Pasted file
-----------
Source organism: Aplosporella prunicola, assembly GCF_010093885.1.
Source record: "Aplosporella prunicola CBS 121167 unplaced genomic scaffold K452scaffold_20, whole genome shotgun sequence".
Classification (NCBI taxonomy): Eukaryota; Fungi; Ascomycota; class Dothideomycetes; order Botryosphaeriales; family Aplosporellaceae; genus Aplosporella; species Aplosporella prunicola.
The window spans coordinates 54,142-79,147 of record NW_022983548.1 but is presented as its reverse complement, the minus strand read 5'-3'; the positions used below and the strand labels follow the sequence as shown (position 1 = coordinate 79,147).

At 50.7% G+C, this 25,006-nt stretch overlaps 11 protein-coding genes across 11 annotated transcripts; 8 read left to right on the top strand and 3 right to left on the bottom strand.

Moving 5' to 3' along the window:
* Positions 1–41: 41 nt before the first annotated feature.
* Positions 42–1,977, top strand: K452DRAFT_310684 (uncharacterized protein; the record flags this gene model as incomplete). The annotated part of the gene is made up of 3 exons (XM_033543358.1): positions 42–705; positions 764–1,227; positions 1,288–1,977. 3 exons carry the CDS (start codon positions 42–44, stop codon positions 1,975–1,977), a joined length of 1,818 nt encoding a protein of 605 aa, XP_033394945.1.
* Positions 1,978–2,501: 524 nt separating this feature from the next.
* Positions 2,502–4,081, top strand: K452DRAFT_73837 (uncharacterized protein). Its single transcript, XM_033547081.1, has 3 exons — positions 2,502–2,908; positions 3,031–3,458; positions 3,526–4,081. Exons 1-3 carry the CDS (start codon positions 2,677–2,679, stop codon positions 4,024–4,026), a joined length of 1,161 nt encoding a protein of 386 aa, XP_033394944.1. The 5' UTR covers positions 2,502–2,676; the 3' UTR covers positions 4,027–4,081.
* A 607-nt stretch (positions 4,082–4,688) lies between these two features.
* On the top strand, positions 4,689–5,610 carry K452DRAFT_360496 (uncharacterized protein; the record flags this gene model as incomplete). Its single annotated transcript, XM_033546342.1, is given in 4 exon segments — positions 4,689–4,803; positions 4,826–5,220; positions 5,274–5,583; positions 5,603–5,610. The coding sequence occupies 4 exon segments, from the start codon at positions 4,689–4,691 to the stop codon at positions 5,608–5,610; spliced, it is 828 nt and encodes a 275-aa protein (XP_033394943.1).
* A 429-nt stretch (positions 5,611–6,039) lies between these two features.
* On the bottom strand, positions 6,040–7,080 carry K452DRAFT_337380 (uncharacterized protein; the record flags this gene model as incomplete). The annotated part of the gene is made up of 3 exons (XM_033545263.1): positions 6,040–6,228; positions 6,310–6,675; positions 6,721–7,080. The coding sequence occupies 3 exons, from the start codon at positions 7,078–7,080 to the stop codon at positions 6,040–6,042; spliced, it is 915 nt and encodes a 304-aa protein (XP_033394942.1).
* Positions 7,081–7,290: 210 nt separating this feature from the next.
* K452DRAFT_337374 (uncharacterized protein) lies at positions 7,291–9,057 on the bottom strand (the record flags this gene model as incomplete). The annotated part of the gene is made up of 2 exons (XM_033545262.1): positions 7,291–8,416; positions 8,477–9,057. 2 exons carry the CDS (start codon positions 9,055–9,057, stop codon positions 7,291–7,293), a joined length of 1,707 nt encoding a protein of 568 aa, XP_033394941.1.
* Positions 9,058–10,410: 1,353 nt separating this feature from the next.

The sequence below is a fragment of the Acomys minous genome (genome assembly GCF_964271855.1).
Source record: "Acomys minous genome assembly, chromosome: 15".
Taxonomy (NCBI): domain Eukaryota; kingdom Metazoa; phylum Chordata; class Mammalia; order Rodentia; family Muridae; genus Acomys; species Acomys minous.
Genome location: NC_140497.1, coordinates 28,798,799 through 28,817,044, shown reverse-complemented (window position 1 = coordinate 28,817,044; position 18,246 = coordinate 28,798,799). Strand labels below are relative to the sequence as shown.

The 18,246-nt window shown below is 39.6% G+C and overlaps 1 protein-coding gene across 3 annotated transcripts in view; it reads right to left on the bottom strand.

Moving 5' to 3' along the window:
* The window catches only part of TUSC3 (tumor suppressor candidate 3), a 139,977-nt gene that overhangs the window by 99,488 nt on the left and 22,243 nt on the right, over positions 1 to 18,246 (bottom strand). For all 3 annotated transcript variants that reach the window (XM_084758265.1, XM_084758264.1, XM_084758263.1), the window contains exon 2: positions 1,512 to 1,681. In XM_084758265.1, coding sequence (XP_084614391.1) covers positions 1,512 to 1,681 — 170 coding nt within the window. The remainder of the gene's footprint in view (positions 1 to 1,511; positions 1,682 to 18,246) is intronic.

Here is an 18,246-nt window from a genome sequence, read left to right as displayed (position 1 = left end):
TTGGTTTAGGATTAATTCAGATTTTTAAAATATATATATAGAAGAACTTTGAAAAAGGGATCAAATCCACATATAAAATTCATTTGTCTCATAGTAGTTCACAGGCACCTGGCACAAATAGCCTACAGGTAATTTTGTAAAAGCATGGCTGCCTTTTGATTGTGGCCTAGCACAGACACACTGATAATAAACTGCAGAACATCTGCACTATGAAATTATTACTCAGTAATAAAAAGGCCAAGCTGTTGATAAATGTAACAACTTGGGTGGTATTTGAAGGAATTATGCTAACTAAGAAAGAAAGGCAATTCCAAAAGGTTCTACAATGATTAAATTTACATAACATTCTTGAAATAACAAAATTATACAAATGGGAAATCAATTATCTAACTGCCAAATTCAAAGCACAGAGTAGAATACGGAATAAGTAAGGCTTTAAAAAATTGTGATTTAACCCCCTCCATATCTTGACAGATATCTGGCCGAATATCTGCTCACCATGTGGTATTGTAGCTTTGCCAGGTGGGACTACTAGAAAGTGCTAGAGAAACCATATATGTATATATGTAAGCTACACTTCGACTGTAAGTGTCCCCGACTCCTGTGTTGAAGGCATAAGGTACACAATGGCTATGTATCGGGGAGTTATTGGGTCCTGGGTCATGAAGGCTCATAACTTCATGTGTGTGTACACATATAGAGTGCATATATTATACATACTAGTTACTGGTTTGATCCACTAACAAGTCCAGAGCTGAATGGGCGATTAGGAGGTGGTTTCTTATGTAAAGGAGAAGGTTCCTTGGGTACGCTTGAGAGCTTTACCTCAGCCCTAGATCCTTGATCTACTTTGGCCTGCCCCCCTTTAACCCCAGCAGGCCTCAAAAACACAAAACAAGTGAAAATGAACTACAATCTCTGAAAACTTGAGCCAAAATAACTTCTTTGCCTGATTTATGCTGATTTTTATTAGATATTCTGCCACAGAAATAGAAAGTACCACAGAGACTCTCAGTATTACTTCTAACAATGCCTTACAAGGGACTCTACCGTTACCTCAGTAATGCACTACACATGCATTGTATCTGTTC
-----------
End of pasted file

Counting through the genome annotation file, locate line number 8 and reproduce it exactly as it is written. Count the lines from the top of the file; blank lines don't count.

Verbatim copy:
* Positions 42–1,977, top strand: K452DRAFT_310684 (uncharacterized protein; the record flags this gene model as incomplete). The annotated part of the gene is made up of 3 exons (XM_033543358.1): positions 42–705; positions 764–1,227; positions 1,288–1,977. 3 exons carry the CDS (start codon positions 42–44, stop codon positions 1,975–1,977), a joined length of 1,818 nt encoding a protein of 605 aa, XP_033394945.1.